Every now and then, a family history researcher is blessed to discover a diligent local historian on a mission to capture as much information as possible on a certain set of people in one geographic area. While the southwest corner of Virginia might not seem like a site inspiring such historical pursuits, that is indeed what transpired with the life's work of one man named Gordon Aronhime.
Though he was born in Roanoke, Virginia, Gordon Aronhime spent most of his life in Bristol, Virginia. There he worked as a writer and photographer for the Bristol Herald Courier and, having earned a bachelor's and master's degree in history from the East Tennessee State University, eventually gained a reputation as a well-known local historian and author.
It was Gordon Aronhime's "exhaustive research" on the early history of southwest Virginia which merits our review of his work today. Particularly since he narrowed his focus to the era from 1770 through 1795, and also followed some of the earliest settlers who removed to east Tennessee, his collection of handwritten notes, cards, and other records has found a place in the repository of the Library of Virginia.
The Gordon Aronhime Papers, as the collection is known, includes more than four thousand entries, filed under the pertinent surnames of the area and time period. Considering the collection contains that many entries, the list of specific surnames in the Library of Virginia's entry may seem misleading. However, as one local Tennessee GenWeb project noted, the library's introductory page is misleading, as "many, many more surnames" can be found in the collection. As that project noted, "consider the surnames to be guide words."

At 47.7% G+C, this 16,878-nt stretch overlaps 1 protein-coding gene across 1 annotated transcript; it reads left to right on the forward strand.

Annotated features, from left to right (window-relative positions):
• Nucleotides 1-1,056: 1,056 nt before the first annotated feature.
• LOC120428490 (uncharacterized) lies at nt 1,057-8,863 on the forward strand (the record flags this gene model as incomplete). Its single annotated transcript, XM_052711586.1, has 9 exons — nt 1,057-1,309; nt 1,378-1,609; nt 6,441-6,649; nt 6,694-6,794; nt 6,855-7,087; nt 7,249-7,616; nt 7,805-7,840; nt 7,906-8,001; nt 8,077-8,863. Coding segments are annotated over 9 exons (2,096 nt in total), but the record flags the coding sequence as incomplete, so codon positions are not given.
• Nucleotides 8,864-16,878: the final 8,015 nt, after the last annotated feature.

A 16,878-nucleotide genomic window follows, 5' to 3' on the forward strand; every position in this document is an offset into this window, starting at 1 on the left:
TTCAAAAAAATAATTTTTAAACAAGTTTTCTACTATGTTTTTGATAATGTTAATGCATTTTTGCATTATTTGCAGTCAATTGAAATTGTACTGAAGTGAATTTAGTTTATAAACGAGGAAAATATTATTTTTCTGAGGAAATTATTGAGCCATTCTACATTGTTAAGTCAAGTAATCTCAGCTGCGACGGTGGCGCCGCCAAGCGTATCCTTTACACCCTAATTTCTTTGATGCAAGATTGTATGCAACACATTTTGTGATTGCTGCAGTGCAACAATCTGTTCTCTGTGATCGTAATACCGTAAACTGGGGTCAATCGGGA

As far as our Peleg Tilson is concerned, he did merit one index card's scrawled references, for which I am grateful. To decipher Aronhime's handwritten notes, I needed to find a decoding mechanism, which the Library of Virginia thankfully provided.
The entry provides details which, given today's wealth of digitized documents, can mostly be assembled from online resources, once we use the Aronhime Papers as our guide. While I haven't found the original document on Peleg's wedding information, for instance, it has been noted in abstracts such as this one from Virginia Colonial Abstracts, found online at Ancestry.com. From deeds dated in 1796, 1804, and 1809, we can trace Peleg Tilson's trail from his former home in Virginia to his new location in Washington County, Tennessee.
But if Peleg Tilson owned land in Tennessee, where is any record of what became of it after his passing? Since we are stuck without much information to guide us onward, this might be time to explore another collateral line.
Image above: Card number 5 of 49 in the Southwest Virginia Card File of the Gordon Aronhime Papers at the Library of Virginia. To access, click here.